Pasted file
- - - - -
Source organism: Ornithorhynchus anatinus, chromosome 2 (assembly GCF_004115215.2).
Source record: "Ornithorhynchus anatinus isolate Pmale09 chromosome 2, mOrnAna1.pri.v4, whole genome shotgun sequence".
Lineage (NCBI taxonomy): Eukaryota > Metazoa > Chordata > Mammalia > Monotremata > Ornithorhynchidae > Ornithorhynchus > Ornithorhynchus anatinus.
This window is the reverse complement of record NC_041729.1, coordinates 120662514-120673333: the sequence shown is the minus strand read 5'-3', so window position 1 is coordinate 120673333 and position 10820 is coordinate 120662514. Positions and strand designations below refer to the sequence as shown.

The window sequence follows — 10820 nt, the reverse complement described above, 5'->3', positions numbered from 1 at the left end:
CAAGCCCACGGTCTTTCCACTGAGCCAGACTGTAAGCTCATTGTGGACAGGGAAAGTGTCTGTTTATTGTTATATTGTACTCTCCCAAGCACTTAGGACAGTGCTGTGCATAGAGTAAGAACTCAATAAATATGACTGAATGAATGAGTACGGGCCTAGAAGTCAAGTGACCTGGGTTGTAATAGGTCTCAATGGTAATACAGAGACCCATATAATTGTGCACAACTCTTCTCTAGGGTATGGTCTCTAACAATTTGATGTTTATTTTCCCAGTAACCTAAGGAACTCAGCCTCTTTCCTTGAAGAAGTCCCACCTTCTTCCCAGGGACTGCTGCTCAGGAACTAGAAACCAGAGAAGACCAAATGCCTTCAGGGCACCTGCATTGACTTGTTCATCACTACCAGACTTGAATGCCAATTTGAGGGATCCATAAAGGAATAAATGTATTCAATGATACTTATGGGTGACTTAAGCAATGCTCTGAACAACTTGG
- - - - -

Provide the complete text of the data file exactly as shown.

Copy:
Source organism: Ornithorhynchus anatinus, chromosome 2 (assembly GCF_004115215.2).
Source record: "Ornithorhynchus anatinus isolate Pmale09 chromosome 2, mOrnAna1.pri.v4, whole genome shotgun sequence".
Lineage (NCBI taxonomy): Eukaryota > Metazoa > Chordata > Mammalia > Monotremata > Ornithorhynchidae > Ornithorhynchus > Ornithorhynchus anatinus.
This window is the reverse complement of record NC_041729.1, coordinates 120662514-120673333: the sequence shown is the minus strand read 5'-3', so window position 1 is coordinate 120673333 and position 10820 is coordinate 120662514. Positions and strand designations below refer to the sequence as shown.

The window sequence follows — 10820 nt, the reverse complement described above, 5'->3', positions numbered from 1 at the left end:
CAAGCCCACGGTCTTTCCACTGAGCCAGACTGTAAGCTCATTGTGGACAGGGAAAGTGTCTGTTTATTGTTATATTGTACTCTCCCAAGCACTTAGGACAGTGCTGTGCATAGAGTAAGAACTCAATAAATATGACTGAATGAATGAGTACGGGCCTAGAAGTCAAGTGACCTGGGTTGTAATAGGTCTCAATGGTAATACAGAGACCCATATAATTGTGCACAACTCTTCTCTAGGGTATGGTCTCTAACAATTTGATGTTTATTTTCCCAGTAACCTAAGGAACTCAGCCTCTTTCCTTGAAGAAGTCCCACCTTCTTCCCAGGGACTGCTGCTCAGGAACTAGAAACCAGAGAAGACCAAATGCCTTCAGGGCACCTGCATTGACTTGTTCATCACTACCAGACTTGAATGCCAATTTGAGGGATCCATAAAGGAATAAATGTATTCAATGATACTTATGGGTGACTTAAGCAATGCTCTGAACAACTTGG